THE TRAIN (1965). This World War II yarn from John Frankenheimer (The Manchurian Candidate) spins off from a real-life incident in order to ask the age-old question: Can Art-with-a-capital-A be worth as much as a human life? With meticulous direction by Frankenheimer and a complex, Oscar-nominated script by Franklin Coen and Frank Davis (based on Rose Valand's book Le front de l'art), this gripping picture places that philosophical query in the context of a rousing action flick notable for its astounding use of real trains — no models or miniatures were employed — and employing a cunning clash of wills between two formidable adversaries. On one hand, there's Colonel Von Waldheim (Paul Scofield), an erudite Nazi who plans to leave France with a huge shipment of artistic masterpieces by fellows like Van Gogh, Picasso, Renoir and Gauguin before the Allies arrive. On the other, there's Labiche (Burt Lancaster), a railway manager and French Resistance member who's uninterested in risking lives for paintings — despite them being tagged the nation's "pride" and "heritage" — until matters take a personal turn. Crisply filmed in black-and-white and sporting small but memorable turns by French icons Jeanne Moreau (as a pragmatic innkeeper) and Michel Simon (as a crusty conductor), the film nicely delineates its central characters through grounded exposition before eventually taking off with the high-charged power of — what else? — a runaway train.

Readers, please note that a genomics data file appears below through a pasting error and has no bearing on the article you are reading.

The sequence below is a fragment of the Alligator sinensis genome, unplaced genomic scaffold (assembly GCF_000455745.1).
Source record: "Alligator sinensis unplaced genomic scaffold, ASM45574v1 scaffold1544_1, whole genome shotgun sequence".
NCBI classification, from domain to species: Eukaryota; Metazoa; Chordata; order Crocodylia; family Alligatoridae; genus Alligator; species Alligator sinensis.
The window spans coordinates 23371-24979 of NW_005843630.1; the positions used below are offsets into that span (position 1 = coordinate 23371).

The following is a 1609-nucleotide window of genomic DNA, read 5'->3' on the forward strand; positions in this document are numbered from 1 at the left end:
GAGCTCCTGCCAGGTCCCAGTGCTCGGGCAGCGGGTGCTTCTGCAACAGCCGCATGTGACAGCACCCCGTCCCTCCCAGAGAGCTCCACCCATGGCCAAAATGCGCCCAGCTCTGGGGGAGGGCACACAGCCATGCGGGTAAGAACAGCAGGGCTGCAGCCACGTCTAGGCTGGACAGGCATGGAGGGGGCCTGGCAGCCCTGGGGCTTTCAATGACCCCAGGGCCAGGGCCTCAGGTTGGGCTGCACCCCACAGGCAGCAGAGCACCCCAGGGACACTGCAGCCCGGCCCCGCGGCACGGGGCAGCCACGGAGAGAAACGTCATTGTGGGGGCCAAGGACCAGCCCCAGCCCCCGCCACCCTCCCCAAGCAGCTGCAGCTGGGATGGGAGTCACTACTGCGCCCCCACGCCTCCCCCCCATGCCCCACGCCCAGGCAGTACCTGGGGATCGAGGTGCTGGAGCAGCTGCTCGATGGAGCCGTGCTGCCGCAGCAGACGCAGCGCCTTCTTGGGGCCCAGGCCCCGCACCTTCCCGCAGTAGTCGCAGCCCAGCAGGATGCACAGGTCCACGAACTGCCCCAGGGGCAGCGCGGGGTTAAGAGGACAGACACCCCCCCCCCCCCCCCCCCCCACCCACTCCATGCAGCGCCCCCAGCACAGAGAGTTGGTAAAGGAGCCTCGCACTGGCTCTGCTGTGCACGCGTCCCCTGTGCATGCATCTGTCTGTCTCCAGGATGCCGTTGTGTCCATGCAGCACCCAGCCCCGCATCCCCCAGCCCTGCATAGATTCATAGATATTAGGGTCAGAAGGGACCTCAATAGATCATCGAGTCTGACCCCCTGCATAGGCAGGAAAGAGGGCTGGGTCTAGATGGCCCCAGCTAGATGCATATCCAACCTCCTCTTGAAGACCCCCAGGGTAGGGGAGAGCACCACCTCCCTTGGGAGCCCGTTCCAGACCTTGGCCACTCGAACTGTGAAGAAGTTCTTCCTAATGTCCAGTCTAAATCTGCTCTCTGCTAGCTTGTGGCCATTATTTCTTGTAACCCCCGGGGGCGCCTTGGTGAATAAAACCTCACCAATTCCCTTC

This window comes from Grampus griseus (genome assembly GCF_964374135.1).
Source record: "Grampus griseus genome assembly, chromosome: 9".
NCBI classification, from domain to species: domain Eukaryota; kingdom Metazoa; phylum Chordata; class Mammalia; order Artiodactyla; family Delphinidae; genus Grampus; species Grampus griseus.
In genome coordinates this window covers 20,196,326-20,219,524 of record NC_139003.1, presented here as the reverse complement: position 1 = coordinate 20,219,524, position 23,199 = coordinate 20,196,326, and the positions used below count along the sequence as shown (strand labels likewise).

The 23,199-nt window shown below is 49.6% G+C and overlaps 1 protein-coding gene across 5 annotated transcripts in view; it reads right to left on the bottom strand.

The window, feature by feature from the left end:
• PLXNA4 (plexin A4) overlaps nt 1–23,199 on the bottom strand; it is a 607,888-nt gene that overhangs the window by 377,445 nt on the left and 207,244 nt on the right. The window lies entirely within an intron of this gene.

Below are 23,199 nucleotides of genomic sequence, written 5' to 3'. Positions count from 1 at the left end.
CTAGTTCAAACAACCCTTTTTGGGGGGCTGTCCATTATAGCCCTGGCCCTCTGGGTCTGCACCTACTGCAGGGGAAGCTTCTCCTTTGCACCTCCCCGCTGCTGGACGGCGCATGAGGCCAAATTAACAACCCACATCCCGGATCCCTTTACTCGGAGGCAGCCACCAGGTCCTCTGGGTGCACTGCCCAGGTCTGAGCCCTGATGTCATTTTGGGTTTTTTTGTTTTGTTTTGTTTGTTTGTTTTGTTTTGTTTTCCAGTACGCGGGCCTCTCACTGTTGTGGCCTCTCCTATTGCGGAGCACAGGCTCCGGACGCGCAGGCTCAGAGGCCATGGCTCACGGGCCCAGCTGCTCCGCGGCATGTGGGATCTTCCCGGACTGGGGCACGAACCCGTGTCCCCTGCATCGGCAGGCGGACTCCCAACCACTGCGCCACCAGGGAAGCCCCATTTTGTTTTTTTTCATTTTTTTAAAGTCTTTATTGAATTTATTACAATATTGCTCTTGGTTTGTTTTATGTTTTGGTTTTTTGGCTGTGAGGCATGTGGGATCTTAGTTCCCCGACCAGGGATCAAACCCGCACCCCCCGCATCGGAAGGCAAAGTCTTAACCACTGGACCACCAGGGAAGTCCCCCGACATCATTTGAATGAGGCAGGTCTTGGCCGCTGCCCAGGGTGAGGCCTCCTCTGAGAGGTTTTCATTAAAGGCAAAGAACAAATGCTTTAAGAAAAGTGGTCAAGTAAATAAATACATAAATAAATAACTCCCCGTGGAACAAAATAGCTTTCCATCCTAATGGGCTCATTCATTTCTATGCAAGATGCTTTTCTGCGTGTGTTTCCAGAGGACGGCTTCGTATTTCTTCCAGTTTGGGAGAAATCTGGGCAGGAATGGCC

Blu-ray extras include audio commentary by Frankenheimer; separate audio commentary by film historians Julie Kirgo, Paul Seydor and Nick Redman; the theatrical trailer; and an isolated track of Maurice Jarre's score.